Bears overdose on chocolate after hunter places 90 pounds of treats as bait
CONCORD, N.H. — Four black bears that died in the New Hampshire woods last year overdosed on chocolate bait, wildlife officials said this week.
A necropsy by the University of New Hampshire showed the bears — two adult females and two cubs — died from too much theobromine, a chemical compound in cocoa that’s toxic to animals.
The bears were found dead in September within 50 feet of where a hunter said he placed 90 pounds of chocolate and doughnuts as bait, officials said.
Andrew Timmins, wildlife biologist for the New Hampshire Fish and Game Department, and his team presented their findings to the state’s fish and game commission on Wednesday.
It’s an awful way to die, Timmins said. Too much theobromine in a bear’s system can cause severe illness, inducing vomiting, hypothermia, seizures, coma, respiratory and heart failure.
Chocolate is popular among commercial bear hunting guides because it’s inexpensive and easy to get, Timmins said. But, given the recent deaths, the practice should end, he says.
No recommendations have been finalized, but Timmins says the most effective way to prevent these deaths would be to remove chocolate from the woods.
The New Hampshire Fish and Game Department does not have rules regarding what foods are best to use as baiting material, but Timmins says with the new toxicology report on the black bears deaths, the department may look into such regulations.
The death of these four bears is the largest number of documented black bear deaths related to chocolate consumption that Timmins is aware of, he said in an interview with CNN. The only other known case was in Michigan in 2010, when a black bear cub died after eating chocolate.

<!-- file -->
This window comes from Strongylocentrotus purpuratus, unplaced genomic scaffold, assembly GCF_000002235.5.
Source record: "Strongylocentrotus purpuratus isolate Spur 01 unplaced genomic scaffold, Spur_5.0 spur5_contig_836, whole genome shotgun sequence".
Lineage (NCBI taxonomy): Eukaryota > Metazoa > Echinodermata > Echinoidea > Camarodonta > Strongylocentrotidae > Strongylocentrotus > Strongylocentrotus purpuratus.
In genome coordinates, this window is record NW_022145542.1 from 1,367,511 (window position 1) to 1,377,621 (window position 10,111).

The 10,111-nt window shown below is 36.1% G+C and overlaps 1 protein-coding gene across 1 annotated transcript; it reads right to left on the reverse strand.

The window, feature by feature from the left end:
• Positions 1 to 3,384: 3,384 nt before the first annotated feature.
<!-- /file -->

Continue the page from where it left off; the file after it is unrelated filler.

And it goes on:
“Not all animals that eat chocolate will automatically die, but it is clearly evident that wild animals can consume enough chocolate to reach a lethal dose,” Timmins said.
Although trapping bears is not allowed in New Hampshire, hunters are allowed to bait them. Hunters will attract bears to a location by using bait and then take a bear with a firearm or a bow, according to Timmins.
The problem arises when hunters use the chocolate to lure these animals.
“We have no way to control how much chocolate a bear will consume at a bait site.” Similar to dogs, the lethalness of chocolate depends on the amount it ingests to reach toxic levels.
Bear baiting is a hotly contested topic, but Timmins says it is an important tool to help maintain the bear population in New Hampshire, which has seen a rise in the past 20 years.
“We don’t want to allow a bear population where people start to lose appreciation for them and they are seen as pests. That is what happened with deer. We want bears to be seen in a positive light,” he said.
Bear hunting season runs from September through mid-November and includes a four-week baiting season in September. Like deer or moose, bears are hunted for their meat. There are an estimated 5,700 black bears in New Hampshire, an optimal level for the state, officials said.